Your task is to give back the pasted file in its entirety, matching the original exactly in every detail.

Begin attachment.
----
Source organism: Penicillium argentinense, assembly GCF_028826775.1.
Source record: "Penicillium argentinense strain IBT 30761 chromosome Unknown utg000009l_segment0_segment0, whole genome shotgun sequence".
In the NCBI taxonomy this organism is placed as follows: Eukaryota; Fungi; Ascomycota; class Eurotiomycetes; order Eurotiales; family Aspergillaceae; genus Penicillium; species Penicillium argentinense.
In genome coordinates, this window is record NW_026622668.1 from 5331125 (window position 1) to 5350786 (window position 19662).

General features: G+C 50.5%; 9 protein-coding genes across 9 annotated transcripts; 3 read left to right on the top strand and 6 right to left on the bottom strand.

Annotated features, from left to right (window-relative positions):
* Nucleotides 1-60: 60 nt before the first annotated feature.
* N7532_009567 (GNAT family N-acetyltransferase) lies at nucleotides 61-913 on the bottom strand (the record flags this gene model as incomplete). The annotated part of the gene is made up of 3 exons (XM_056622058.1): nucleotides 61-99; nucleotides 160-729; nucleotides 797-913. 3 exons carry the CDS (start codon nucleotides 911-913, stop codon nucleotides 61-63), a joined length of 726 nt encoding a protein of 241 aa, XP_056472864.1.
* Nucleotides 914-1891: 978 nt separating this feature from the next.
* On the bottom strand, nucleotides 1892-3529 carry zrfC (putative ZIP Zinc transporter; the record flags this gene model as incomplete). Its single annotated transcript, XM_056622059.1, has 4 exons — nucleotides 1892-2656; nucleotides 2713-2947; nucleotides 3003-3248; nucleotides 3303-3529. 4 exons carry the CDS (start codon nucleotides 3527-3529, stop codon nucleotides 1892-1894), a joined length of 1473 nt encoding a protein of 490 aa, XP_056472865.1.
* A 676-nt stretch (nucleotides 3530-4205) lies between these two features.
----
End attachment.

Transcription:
Source organism: Penicillium argentinense, assembly GCF_028826775.1.
Source record: "Penicillium argentinense strain IBT 30761 chromosome Unknown utg000009l_segment0_segment0, whole genome shotgun sequence".
In the NCBI taxonomy this organism is placed as follows: Eukaryota; Fungi; Ascomycota; class Eurotiomycetes; order Eurotiales; family Aspergillaceae; genus Penicillium; species Penicillium argentinense.
In genome coordinates, this window is record NW_026622668.1 from 5331125 (window position 1) to 5350786 (window position 19662).

General features: G+C 50.5%; 9 protein-coding genes across 9 annotated transcripts; 3 read left to right on the top strand and 6 right to left on the bottom strand.

Annotated features, from left to right (window-relative positions):
* Nucleotides 1-60: 60 nt before the first annotated feature.
* N7532_009567 (GNAT family N-acetyltransferase) lies at nucleotides 61-913 on the bottom strand (the record flags this gene model as incomplete). The annotated part of the gene is made up of 3 exons (XM_056622058.1): nucleotides 61-99; nucleotides 160-729; nucleotides 797-913. 3 exons carry the CDS (start codon nucleotides 911-913, stop codon nucleotides 61-63), a joined length of 726 nt encoding a protein of 241 aa, XP_056472864.1.
* Nucleotides 914-1891: 978 nt separating this feature from the next.
* On the bottom strand, nucleotides 1892-3529 carry zrfC (putative ZIP Zinc transporter; the record flags this gene model as incomplete). Its single annotated transcript, XM_056622059.1, has 4 exons — nucleotides 1892-2656; nucleotides 2713-2947; nucleotides 3003-3248; nucleotides 3303-3529. 4 exons carry the CDS (start codon nucleotides 3527-3529, stop codon nucleotides 1892-1894), a joined length of 1473 nt encoding a protein of 490 aa, XP_056472865.1.
* A 676-nt stretch (nucleotides 3530-4205) lies between these two features.